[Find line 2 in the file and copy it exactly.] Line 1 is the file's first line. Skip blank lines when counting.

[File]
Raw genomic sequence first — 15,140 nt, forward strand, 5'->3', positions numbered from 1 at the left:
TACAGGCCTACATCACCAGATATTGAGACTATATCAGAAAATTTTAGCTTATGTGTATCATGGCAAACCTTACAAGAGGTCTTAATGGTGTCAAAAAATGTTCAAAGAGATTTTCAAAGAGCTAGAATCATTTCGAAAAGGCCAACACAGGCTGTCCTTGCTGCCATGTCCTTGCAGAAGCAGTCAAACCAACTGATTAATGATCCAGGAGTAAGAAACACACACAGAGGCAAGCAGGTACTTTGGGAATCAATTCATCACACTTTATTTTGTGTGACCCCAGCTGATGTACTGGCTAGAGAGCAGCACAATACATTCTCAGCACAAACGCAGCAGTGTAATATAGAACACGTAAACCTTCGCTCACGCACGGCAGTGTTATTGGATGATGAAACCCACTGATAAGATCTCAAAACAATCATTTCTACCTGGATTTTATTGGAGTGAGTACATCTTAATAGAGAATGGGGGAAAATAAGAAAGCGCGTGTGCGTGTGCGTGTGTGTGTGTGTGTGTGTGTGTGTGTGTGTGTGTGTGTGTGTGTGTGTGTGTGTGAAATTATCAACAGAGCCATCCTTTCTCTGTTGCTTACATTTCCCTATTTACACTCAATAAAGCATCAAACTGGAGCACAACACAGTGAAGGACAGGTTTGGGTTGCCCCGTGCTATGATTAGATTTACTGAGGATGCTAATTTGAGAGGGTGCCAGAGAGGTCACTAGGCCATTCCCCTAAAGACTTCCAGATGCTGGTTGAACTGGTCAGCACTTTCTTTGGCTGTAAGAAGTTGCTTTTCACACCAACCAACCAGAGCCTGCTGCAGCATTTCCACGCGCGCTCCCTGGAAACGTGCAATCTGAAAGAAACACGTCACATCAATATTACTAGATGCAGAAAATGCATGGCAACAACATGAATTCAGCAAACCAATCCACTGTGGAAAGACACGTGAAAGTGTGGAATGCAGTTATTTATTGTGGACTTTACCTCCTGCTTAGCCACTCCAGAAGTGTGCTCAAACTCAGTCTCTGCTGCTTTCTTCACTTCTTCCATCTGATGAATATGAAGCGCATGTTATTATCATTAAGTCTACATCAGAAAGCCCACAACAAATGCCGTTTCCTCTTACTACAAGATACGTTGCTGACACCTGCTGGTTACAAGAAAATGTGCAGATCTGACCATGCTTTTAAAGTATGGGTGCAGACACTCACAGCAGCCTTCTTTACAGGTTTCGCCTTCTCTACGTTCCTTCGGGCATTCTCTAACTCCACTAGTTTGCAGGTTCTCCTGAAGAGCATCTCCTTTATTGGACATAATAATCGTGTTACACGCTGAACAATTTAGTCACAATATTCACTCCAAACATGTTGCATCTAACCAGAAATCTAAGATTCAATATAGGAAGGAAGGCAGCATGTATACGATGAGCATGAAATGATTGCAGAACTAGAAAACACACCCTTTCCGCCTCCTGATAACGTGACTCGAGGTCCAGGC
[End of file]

TACAGGCCTACATCACCAGATATTGAGACTATATCAGAAAATTTTAGCTTATGTGTATCATGGCAAACCTTACAAGAGGTCTTAATGGTGTCAAAAAATGTTCAAAGAGATTTTCAAAGAGCTAGAATCATTTCGAAAAGGCCAACACAGGCTGTCCTTGCTGCCATGTCCTTGCAGAAGCAGTCAAACCAACTGATTAATGATCCAGGAGTAAGAAACACACACAGAGGCAAGCAGGTACTTTGGGAATCAATTCATCACACTTTATTTTGTGTGACCCCAGCTGATGTACTGGCTAGAGAGCAGCACAATACATTCTCAGCACAAACGCAGCAGTGTAATATAGAACACGTAAACCTTCGCTCACGCACGGCAGTGTTATTGGATGATGAAACCCACTGATAAGATCTCAAAACAATCATTTCTACCTGGATTTTATTGGAGTGAGTACATCTTAATAGAGAATGGGGGAAAATAAGAAAGCGCGTGTGCGTGTGCGTGTGTGTGTGTGTGTGTGTGTGTGTGTGTGTGTGTGTGTGTGTGTGTGTGTGTGTGAAATTATCAACAGAGCCATCCTTTCTCTGTTGCTTACATTTCCCTATTTACACTCAATAAAGCATCAAACTGGAGCACAACACAGTGAAGGACAGGTTTGGGTTGCCCCGTGCTATGATTAGATTTACTGAGGATGCTAATTTGAGAGGGTGCCAGAGAGGTCACTAGGCCATTCCCCTAAAGACTTCCAGATGCTGGTTGAACTGGTCAGCACTTTCTTTGGCTGTAAGAAGTTGCTTTTCACACCAACCAACCAGAGCCTGCTGCAGCATTTCCACGCGCGCTCCCTGGAAACGTGCAATCTGAAAGAAACACGTCACATCAATATTACTAGATGCAGAAAATGCATGGCAACAACATGAATTCAGCAAACCAATCCACTGTGGAAAGACACGTGAAAGTGTGGAATGCAGTTATTTATTGTGGACTTTACCTCCTGCTTAGCCACTCCAGAAGTGTGCTCAAACTCAGTCTCTGCTGCTTTCTTCACTTCTTCCATCTGATGAATATGAAGCGCATGTTATTATCATTAAGTCTACATCAGAAAGCCCACAACAAATGCCGTTTCCTCTTACTACAAGATACGTTGCTGACACCTGCTGGTTACAAGAAAATGTGCAGATCTGACCATGCTTTTAAAGTATGGGTGCAGACACTCACAGCAGCCTTCTTTACAGGTTTCGCCTTCTCTACGTTCCTTCGGGCATTCTCTAACTCCACTAGTTTGCAGGTTCTCCTGAAGAGCATCTCCTTTATTGGACATAATAATCGTGTTACACGCTGAACAATTTAGTCACAATATTCACTCCAAACATGTTGCATCTAACCAGAAATCTAAGATTCAATATAGGAAGGAAGGCAGCATGTATACGATGAGCATGAAATGATTGCAGAACTAGAAAACACACCCTTTCCGCCTCCTGATAACGTGACTCGAGGTCCAGGC